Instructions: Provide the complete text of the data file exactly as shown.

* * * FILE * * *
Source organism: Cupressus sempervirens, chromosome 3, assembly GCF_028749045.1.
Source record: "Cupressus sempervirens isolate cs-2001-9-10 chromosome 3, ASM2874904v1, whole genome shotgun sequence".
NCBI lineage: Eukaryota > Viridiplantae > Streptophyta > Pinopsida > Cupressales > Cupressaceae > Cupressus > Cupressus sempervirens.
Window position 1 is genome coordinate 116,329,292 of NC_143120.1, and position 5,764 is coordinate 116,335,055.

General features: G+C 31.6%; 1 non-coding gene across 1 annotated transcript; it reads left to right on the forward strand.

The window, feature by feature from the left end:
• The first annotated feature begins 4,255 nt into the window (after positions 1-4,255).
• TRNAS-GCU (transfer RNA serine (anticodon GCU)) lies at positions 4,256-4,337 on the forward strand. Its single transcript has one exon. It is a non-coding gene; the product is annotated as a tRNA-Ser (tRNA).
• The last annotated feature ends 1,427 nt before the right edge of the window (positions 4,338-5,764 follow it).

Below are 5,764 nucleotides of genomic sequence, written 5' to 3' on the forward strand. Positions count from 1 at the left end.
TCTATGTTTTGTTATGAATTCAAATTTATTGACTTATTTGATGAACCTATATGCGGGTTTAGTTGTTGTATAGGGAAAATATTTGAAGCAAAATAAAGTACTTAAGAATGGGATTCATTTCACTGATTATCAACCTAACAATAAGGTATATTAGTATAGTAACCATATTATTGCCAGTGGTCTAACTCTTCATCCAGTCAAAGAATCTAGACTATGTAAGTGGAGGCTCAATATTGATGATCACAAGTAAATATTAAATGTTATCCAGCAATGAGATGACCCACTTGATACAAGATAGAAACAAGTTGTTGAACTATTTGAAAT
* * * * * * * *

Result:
Source organism: Cupressus sempervirens, chromosome 3, assembly GCF_028749045.1.
Source record: "Cupressus sempervirens isolate cs-2001-9-10 chromosome 3, ASM2874904v1, whole genome shotgun sequence".
NCBI lineage: Eukaryota > Viridiplantae > Streptophyta > Pinopsida > Cupressales > Cupressaceae > Cupressus > Cupressus sempervirens.
Window position 1 is genome coordinate 116,329,292 of NC_143120.1, and position 5,764 is coordinate 116,335,055.

General features: G+C 31.6%; 1 non-coding gene across 1 annotated transcript; it reads left to right on the forward strand.

The window, feature by feature from the left end:
• The first annotated feature begins 4,255 nt into the window (after positions 1-4,255).
• TRNAS-GCU (transfer RNA serine (anticodon GCU)) lies at positions 4,256-4,337 on the forward strand. Its single transcript has one exon. It is a non-coding gene; the product is annotated as a tRNA-Ser (tRNA).
• The last annotated feature ends 1,427 nt before the right edge of the window (positions 4,338-5,764 follow it).

Below are 5,764 nucleotides of genomic sequence, written 5' to 3' on the forward strand. Positions count from 1 at the left end.
TCTATGTTTTGTTATGAATTCAAATTTATTGACTTATTTGATGAACCTATATGCGGGTTTAGTTGTTGTATAGGGAAAATATTTGAAGCAAAATAAAGTACTTAAGAATGGGATTCATTTCACTGATTATCAACCTAACAATAAGGTATATTAGTATAGTAACCATATTATTGCCAGTGGTCTAACTCTTCATCCAGTCAAAGAATCTAGACTATGTAAGTGGAGGCTCAATATTGATGATCACAAGTAAATATTAAATGTTATCCAGCAATGAGATGACCCACTTGATACAAGATAGAAACAAGTTGTTGAACTATTTGAAAT